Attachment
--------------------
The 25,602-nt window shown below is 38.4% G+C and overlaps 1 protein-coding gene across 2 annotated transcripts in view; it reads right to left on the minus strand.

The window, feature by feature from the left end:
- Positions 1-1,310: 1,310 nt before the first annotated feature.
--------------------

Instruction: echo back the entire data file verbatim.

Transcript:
The 25,602-nt window shown below is 38.4% G+C and overlaps 1 protein-coding gene across 2 annotated transcripts in view; it reads right to left on the minus strand.

The window, feature by feature from the left end:
- Positions 1-1,310: 1,310 nt before the first annotated feature.